"Are you wearing a hat, Seth?"
Translation:هَل أَنْتَ لابِس قُبَّعة يا سيث؟
English, with its lack of inflection, is less likely to make such omissions. And even French, which does have full conjugations, does not omit the subject, even though the verb is enough to tell you which person it is. But Russian resembles Arabic in having fully-fledged conjugations, where the pronoun is sometimes omitted in both languages, but, also like Arabic, but unlike eg Latin and Greek, has some verb tenses that don't conjugate, and only agree with the subject in number and gender, and Russian, for one, unlike English, or French, can still omit the pronoun subject if context is enough for clarity. That's why I was curious to know if Arabic did the same. I shall ignore your insult regarding foreign languages.
Oh yeah, I see you've totally ignored it, haven't you? Japanese is a pro-drop language even though it doesn't conjugate verbs for person AT ALL. And you yourself just contradicted yourself by saying that French doesn't omit pronouns. That's exactly the point I'm trying to get through to you. It has NOTHING to do with whether a language has "fully-fledged conjugations," whatever the hell that means. Russian is as similar to Arabic as French is; you chose to group Russian and Arabic together in your own mind because you conceive of them as both existing in the same 'foreign plane', that's on you, but actually, in some ways, Arabic is more like French! Plus, who told you Arabic has tenses that don't conjugate? لابس is not a tense; in fact, it's not even a verb, it's a noun. That's why it doesn't conjugate. It's like Latin '-ens', which also doesn't inflect for person. And I already stated in my comment that Arabic DOESN'T allow omitting the pronoun in this context, so what, pray tell, were you curious about?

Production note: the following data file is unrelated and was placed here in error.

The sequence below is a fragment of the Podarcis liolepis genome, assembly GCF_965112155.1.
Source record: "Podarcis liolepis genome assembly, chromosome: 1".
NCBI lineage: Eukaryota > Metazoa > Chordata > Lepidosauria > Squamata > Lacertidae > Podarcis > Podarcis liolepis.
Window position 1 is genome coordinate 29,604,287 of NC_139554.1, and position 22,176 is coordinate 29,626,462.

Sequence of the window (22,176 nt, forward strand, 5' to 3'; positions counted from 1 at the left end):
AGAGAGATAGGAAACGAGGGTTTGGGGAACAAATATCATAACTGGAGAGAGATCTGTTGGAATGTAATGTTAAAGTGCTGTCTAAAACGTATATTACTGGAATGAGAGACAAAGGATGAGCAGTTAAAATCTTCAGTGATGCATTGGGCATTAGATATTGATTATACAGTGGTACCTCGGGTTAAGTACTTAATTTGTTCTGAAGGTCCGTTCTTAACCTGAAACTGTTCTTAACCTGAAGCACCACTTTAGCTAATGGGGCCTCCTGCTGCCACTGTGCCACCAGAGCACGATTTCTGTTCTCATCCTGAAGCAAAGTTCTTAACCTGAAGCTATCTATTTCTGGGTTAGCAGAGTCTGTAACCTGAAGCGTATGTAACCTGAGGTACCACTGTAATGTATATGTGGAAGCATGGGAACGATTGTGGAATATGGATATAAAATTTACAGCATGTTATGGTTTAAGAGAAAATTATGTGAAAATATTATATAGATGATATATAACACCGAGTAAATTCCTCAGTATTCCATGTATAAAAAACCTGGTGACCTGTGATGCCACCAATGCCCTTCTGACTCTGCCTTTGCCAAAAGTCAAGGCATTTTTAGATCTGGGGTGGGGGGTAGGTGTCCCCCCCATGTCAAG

No, 'faa3il' is just the subject of a verbal sentence. The subject of a passive sentence is called 'naa2ib al-faa3il,' but that's the patient, not the agent. A nominal sentence has a mubtada2 though, not a faa3il, and if its predicate happens to have a verb, we simply 'assume' a resumptive pronoun as a subject for the verb. So in كيتي تتعلم العربية "Katie learns Arabic," we assume that the sentence says "Katie, she learns Arabic," and then we say that the "she" we pulled out of thin air is the real subject of the verb, because "Katie" can't be as the mubtada2.